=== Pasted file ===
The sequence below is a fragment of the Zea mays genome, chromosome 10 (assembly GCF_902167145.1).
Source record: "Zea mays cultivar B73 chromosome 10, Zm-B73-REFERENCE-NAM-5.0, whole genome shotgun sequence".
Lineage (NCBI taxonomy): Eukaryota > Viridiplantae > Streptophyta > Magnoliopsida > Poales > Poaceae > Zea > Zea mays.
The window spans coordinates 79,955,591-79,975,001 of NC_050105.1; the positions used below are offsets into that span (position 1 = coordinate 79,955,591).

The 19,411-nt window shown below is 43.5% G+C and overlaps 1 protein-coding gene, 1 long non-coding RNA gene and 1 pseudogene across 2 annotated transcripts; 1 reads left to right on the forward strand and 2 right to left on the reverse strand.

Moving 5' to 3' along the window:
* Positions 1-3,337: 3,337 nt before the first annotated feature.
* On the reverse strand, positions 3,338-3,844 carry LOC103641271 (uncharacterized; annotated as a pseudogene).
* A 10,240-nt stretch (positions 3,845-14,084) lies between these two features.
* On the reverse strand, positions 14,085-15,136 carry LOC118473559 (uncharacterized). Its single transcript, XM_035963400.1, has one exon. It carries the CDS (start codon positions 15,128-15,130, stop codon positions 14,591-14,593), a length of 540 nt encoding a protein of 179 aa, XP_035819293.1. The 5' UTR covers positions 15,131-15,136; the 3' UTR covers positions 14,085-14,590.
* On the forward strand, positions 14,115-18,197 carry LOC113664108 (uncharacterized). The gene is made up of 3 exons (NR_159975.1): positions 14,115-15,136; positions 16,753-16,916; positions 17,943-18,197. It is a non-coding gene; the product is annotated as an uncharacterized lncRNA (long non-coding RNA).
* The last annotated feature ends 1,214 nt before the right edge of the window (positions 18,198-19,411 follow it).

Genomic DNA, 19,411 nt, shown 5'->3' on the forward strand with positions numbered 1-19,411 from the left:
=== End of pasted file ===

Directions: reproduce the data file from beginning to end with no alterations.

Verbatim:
The sequence below is a fragment of the Zea mays genome, chromosome 10 (assembly GCF_902167145.1).
Source record: "Zea mays cultivar B73 chromosome 10, Zm-B73-REFERENCE-NAM-5.0, whole genome shotgun sequence".
Lineage (NCBI taxonomy): Eukaryota > Viridiplantae > Streptophyta > Magnoliopsida > Poales > Poaceae > Zea > Zea mays.
The window spans coordinates 79,955,591-79,975,001 of NC_050105.1; the positions used below are offsets into that span (position 1 = coordinate 79,955,591).

The 19,411-nt window shown below is 43.5% G+C and overlaps 1 protein-coding gene, 1 long non-coding RNA gene and 1 pseudogene across 2 annotated transcripts; 1 reads left to right on the forward strand and 2 right to left on the reverse strand.

Moving 5' to 3' along the window:
* Positions 1-3,337: 3,337 nt before the first annotated feature.
* On the reverse strand, positions 3,338-3,844 carry LOC103641271 (uncharacterized; annotated as a pseudogene).
* A 10,240-nt stretch (positions 3,845-14,084) lies between these two features.
* On the reverse strand, positions 14,085-15,136 carry LOC118473559 (uncharacterized). Its single transcript, XM_035963400.1, has one exon. It carries the CDS (start codon positions 15,128-15,130, stop codon positions 14,591-14,593), a length of 540 nt encoding a protein of 179 aa, XP_035819293.1. The 5' UTR covers positions 15,131-15,136; the 3' UTR covers positions 14,085-14,590.
* On the forward strand, positions 14,115-18,197 carry LOC113664108 (uncharacterized). The gene is made up of 3 exons (NR_159975.1): positions 14,115-15,136; positions 16,753-16,916; positions 17,943-18,197. It is a non-coding gene; the product is annotated as an uncharacterized lncRNA (long non-coding RNA).
* The last annotated feature ends 1,214 nt before the right edge of the window (positions 18,198-19,411 follow it).

Genomic DNA, 19,411 nt, shown 5'->3' on the forward strand with positions numbered 1-19,411 from the left: